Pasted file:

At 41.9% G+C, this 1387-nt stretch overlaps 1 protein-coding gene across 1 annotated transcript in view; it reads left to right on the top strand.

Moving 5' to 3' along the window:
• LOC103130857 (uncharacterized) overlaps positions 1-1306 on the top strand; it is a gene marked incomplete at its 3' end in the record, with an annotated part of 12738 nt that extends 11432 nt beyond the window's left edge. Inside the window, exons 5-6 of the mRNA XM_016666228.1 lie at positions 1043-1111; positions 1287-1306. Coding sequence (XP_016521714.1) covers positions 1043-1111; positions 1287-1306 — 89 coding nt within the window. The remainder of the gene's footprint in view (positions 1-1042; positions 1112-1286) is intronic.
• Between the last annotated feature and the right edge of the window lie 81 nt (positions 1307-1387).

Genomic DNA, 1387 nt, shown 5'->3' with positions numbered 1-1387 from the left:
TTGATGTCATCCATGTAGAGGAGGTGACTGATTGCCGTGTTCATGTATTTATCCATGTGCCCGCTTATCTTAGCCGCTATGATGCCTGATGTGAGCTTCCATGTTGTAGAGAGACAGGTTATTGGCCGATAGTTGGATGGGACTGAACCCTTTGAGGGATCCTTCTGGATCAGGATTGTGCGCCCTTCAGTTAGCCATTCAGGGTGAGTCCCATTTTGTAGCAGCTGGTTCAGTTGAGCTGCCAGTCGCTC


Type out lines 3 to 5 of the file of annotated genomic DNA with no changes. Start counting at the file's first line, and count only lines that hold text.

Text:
• LOC103130857 (uncharacterized) overlaps positions 1-1306 on the top strand; it is a gene marked incomplete at its 3' end in the record, with an annotated part of 12738 nt that extends 11432 nt beyond the window's left edge. Inside the window, exons 5-6 of the mRNA XM_016666228.1 lie at positions 1043-1111; positions 1287-1306. Coding sequence (XP_016521714.1) covers positions 1043-1111; positions 1287-1306 — 89 coding nt within the window. The remainder of the gene's footprint in view (positions 1-1042; positions 1112-1286) is intronic.
• Between the last annotated feature and the right edge of the window lie 81 nt (positions 1307-1387).

Genomic DNA, 1387 nt, shown 5'->3' with positions numbered 1-1387 from the left: